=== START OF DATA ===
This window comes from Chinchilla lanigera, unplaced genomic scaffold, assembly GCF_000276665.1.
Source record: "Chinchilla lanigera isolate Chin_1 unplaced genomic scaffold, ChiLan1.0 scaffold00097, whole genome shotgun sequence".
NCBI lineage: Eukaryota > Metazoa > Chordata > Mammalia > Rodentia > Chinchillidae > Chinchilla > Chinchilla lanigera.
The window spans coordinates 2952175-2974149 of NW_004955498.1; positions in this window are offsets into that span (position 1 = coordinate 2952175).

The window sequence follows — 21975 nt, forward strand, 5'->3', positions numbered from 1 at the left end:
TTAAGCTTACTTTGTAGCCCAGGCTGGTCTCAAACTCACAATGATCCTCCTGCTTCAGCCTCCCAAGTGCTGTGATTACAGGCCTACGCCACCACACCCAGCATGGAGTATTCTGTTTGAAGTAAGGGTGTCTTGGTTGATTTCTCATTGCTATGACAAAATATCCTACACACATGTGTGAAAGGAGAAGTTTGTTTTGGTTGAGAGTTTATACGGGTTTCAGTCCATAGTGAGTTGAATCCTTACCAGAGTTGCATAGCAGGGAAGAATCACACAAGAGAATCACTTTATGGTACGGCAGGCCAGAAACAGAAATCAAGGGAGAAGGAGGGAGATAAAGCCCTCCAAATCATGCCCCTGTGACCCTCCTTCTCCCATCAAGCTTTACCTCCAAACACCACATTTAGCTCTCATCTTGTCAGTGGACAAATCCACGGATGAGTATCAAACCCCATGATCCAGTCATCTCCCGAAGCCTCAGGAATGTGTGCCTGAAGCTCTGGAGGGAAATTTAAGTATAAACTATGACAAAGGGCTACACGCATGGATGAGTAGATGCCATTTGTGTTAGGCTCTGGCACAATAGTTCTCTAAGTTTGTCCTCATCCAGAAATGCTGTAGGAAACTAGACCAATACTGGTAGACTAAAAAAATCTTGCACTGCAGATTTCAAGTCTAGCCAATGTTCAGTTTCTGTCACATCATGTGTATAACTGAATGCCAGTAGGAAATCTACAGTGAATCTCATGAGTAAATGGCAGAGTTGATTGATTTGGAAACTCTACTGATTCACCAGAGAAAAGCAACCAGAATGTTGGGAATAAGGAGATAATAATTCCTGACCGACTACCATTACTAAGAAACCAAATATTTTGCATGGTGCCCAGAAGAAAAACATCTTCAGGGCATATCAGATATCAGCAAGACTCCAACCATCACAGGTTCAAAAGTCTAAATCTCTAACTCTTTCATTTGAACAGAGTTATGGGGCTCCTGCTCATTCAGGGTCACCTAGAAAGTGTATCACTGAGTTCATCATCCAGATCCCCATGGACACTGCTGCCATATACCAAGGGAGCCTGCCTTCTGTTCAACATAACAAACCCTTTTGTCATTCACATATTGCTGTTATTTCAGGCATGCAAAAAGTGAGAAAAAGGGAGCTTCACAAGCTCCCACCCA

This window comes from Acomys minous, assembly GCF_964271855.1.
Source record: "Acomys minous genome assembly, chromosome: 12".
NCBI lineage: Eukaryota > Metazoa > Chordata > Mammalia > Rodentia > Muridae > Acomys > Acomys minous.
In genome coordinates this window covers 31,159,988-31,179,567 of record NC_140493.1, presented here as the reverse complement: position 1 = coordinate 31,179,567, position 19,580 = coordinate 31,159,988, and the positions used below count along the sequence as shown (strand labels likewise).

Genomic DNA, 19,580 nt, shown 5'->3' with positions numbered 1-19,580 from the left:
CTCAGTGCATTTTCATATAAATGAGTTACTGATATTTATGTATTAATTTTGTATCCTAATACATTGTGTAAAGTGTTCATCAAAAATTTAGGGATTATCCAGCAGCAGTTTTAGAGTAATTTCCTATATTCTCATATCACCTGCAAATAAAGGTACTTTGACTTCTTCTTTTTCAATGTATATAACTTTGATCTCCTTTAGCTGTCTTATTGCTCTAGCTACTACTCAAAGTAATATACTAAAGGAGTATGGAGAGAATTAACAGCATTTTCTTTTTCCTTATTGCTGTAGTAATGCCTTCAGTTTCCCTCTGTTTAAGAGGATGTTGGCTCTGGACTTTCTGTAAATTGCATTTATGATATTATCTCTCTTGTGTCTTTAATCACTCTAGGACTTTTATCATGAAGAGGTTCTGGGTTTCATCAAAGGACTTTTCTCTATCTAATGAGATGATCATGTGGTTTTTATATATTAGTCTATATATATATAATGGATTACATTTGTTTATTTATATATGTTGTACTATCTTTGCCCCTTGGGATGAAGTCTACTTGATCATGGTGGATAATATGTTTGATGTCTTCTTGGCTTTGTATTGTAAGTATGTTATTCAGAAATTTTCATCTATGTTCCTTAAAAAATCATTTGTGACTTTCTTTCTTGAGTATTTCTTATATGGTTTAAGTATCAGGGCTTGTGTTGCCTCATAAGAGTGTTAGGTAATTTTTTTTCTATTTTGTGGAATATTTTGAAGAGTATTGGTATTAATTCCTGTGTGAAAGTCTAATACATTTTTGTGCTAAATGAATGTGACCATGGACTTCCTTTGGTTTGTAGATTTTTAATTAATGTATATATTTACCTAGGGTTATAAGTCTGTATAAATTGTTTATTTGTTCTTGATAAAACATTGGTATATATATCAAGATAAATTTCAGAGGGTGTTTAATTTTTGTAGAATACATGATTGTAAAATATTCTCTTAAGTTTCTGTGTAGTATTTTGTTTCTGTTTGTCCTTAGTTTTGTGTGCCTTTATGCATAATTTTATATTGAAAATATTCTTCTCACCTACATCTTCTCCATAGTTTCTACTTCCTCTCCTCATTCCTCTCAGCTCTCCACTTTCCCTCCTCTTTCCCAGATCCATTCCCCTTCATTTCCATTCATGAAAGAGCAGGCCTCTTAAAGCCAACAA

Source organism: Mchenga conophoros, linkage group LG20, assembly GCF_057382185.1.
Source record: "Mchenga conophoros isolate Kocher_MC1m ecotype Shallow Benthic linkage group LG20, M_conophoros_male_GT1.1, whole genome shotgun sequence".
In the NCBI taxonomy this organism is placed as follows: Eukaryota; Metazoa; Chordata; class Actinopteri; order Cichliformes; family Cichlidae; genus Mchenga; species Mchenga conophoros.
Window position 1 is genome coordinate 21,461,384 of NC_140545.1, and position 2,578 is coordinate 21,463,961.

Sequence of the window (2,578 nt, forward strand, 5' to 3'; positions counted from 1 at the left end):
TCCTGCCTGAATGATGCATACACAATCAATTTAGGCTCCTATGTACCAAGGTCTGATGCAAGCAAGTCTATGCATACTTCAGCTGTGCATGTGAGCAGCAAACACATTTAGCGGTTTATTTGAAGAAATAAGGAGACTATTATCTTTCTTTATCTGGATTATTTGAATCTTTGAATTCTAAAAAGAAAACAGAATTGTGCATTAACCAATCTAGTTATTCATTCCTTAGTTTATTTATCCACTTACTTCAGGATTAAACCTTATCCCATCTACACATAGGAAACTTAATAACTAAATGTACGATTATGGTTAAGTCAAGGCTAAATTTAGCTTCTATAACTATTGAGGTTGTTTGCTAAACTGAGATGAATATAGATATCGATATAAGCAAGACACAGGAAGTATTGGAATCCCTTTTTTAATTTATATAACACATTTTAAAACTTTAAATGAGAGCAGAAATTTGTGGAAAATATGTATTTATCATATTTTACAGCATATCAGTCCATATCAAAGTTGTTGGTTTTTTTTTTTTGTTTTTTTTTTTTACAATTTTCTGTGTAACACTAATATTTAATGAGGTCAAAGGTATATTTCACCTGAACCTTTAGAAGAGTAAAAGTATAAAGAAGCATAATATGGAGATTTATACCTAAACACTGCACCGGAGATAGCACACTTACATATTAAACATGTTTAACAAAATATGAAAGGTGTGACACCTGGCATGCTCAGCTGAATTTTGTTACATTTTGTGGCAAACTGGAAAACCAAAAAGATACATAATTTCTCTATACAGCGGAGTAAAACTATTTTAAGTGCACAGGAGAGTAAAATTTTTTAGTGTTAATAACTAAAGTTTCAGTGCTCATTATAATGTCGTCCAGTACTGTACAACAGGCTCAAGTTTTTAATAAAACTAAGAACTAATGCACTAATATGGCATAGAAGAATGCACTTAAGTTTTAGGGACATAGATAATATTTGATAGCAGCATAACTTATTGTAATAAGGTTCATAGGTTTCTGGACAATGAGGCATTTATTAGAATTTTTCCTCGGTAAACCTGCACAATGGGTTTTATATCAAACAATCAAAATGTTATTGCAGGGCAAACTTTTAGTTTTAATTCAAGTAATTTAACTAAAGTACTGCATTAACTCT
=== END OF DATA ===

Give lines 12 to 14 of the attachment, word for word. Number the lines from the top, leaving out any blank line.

CTCAGTGCATTTTCATATAAATGAGTTACTGATATTTATGTATTAATTTTGTATCCTAATACATTGTGTAAAGTGTTCATCAAAAATTTAGGGATTATCCAGCAGCAGTTTTAGAGTAATTTCCTATATTCTCATATCACCTGCAAATAAAGGTACTTTGACTTCTTCTTTTTCAATGTATATAACTTTGATCTCCTTTAGCTGTCTTATTGCTCTAGCTACTACTCAAAGTAATATACTAAAGGAGTATGGAGAGAATTAACAGCATTTTCTTTTTCCTTATTGCTGTAGTAATGCCTTCAGTTTCCCTCTGTTTAAGAGGATGTTGGCTCTGGACTTTCTGTAAATTGCATTTATGATATTATCTCTCTTGTGTCTTTAATCACTCTAGGACTTTTATCATGAAGAGGTTCTGGGTTTCATCAAAGGACTTTTCTCTATCTAATGAGATGATCATGTGGTTTTTATATATTAGTCTATATATATATAATGGATTACATTTGTTTATTTATATATGTTGTACTATCTTTGCCCCTTGGGATGAAGTCTACTTGATCATGGTGGATAATATGTTTGATGTCTTCTTGGCTTTGTATTGTAAGTATGTTATTCAGAAATTTTCATCTATGTTCCTTAAAAAATCATTTGTGACTTTCTTTCTTGAGTATTTCTTATATGGTTTAAGTATCAGGGCTTGTGTTGCCTCATAAGAGTGTTAGGTAATTTTTTTTCTATTTTGTGGAATATTTTGAAGAGTATTGGTATTAATTCCTGTGTGAAAGTCTAATACATTTTTGTGCTAAATGAATGTGACCATGGACTTCCTTTGGTTTGTAGATTTTTAATTAATGTATATATTTACCTAGGGTTATAAGTCTGTATAAATTGTTTATTTGTTCTTGATAAAACATTGGTATATATATCAAGATAAATTTCAGAGGGTGTTTAATTTTTGTAGAATACATGATTGTAAAATATTCTCTTAAGTTTCTGTGTAGTATTTTGTTTCTGTTTGTCCTTAGTTTTGTGTGCCTTTATGCATAATTTTATATTGAAAATATTCTTCTCACCTACATCTTCTCCATAGTTTCTACTTCCTCTCCTCATTCCTCTCAGCTCTCCACTTTCCCTCCTCTTTCCCAGATCCATTCCCCTTCATTTCCATTCATGAAAGAGCAGGCCTCTTAAAGCCAACAA

Source organism: Mchenga conophoros, linkage group LG20, assembly GCF_057382185.1.
Source record: "Mchenga conophoros isolate Kocher_MC1m ecotype Shallow Benthic linkage group LG20, M_conophoros_male_GT1.1, whole genome shotgun sequence".